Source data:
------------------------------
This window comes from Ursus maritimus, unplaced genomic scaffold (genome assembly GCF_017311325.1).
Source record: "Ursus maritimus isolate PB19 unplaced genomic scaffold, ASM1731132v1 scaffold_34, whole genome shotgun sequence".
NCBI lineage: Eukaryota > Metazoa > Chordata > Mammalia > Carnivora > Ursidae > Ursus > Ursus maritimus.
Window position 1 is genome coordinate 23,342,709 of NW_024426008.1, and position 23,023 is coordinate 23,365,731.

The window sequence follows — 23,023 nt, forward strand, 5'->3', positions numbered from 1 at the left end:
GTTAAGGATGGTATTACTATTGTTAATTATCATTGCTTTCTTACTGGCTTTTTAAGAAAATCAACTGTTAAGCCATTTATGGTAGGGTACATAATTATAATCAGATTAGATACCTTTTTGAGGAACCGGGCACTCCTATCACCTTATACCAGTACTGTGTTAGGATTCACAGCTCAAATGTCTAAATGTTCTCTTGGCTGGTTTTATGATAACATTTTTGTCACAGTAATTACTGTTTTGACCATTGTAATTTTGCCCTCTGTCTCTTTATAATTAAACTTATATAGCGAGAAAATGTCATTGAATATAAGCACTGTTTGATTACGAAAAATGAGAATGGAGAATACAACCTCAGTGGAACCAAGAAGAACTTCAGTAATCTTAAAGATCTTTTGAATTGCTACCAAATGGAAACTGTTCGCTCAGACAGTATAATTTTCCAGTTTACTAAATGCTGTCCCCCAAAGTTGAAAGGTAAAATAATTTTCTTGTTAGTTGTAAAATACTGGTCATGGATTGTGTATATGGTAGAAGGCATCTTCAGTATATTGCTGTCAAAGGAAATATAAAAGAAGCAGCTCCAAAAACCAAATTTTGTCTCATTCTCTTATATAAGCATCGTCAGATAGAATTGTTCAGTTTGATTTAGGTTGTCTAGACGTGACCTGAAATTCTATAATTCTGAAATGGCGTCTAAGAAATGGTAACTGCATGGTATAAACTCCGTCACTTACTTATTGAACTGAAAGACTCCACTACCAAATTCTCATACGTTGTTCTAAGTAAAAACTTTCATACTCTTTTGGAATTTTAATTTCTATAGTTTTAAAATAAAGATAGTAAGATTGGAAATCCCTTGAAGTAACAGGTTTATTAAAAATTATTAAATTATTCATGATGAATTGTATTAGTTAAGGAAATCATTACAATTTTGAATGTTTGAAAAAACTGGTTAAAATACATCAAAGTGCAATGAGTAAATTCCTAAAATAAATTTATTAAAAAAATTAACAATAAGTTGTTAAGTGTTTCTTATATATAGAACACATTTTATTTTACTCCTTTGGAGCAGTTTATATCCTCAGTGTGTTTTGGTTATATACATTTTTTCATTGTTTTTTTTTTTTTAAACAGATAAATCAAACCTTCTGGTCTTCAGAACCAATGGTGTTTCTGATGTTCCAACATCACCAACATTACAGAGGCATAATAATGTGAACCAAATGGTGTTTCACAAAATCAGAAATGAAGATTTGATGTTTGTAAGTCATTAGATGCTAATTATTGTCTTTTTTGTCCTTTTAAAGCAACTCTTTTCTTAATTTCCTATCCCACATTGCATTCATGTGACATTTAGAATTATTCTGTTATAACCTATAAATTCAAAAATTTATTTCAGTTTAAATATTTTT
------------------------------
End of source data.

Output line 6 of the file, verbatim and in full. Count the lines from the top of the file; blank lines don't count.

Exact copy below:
GTTAAGGATGGTATTACTATTGTTAATTATCATTGCTTTCTTACTGGCTTTTTAAGAAAATCAACTGTTAAGCCATTTATGGTAGGGTACATAATTATAATCAGATTAGATACCTTTTTGAGGAACCGGGCACTCCTATCACCTTATACCAGTACTGTGTTAGGATTCACAGCTCAAATGTCTAAATGTTCTCTTGGCTGGTTTTATGATAACATTTTTGTCACAGTAATTACTGTTTTGACCATTGTAATTTTGCCCTCTGTCTCTTTATAATTAAACTTATATAGCGAGAAAATGTCATTGAATATAAGCACTGTTTGATTACGAAAAATGAGAATGGAGAATACAACCTCAGTGGAACCAAGAAGAACTTCAGTAATCTTAAAGATCTTTTGAATTGCTACCAAATGGAAACTGTTCGCTCAGACAGTATAATTTTCCAGTTTACTAAATGCTGTCCCCCAAAGTTGAAAGGTAAAATAATTTTCTTGTTAGTTGTAAAATACTGGTCATGGATTGTGTATATGGTAGAAGGCATCTTCAGTATATTGCTGTCAAAGGAAATATAAAAGAAGCAGCTCCAAAAACCAAATTTTGTCTCATTCTCTTATATAAGCATCGTCAGATAGAATTGTTCAGTTTGATTTAGGTTGTCTAGACGTGACCTGAAATTCTATAATTCTGAAATGGCGTCTAAGAAATGGTAACTGCATGGTATAAACTCCGTCACTTACTTATTGAACTGAAAGACTCCACTACCAAATTCTCATACGTTGTTCTAAGTAAAAACTTTCATACTCTTTTGGAATTTTAATTTCTATAGTTTTAAAATAAAGATAGTAAGATTGGAAATCCCTTGAAGTAACAGGTTTATTAAAAATTATTAAATTATTCATGATGAATTGTATTAGTTAAGGAAATCATTACAATTTTGAATGTTTGAAAAAACTGGTTAAAATACATCAAAGTGCAATGAGTAAATTCCTAAAATAAATTTATTAAAAAAATTAACAATAAGTTGTTAAGTGTTTCTTATATATAGAACACATTTTATTTTACTCCTTTGGAGCAGTTTATATCCTCAGTGTGTTTTGGTTATATACATTTTTTCATTGTTTTTTTTTTTTTAAACAGATAAATCAAACCTTCTGGTCTTCAGAACCAATGGTGTTTCTGATGTTCCAACATCACCAACATTACAGAGGCATAATAATGTGAACCAAATGGTGTTTCACAAAATCAGAAATGAAGATTTGATGTTTGTAAGTCATTAGATGCTAATTATTGTCTTTTTTGTCCTTTTAAAGCAACTCTTTTCTTAATTTCCTATCCCACATTGCATTCATGTGACATTTAGAATTATTCTGTTATAACCTATAAATTCAAAAATTTATTTCAGTTTAAATATTTTT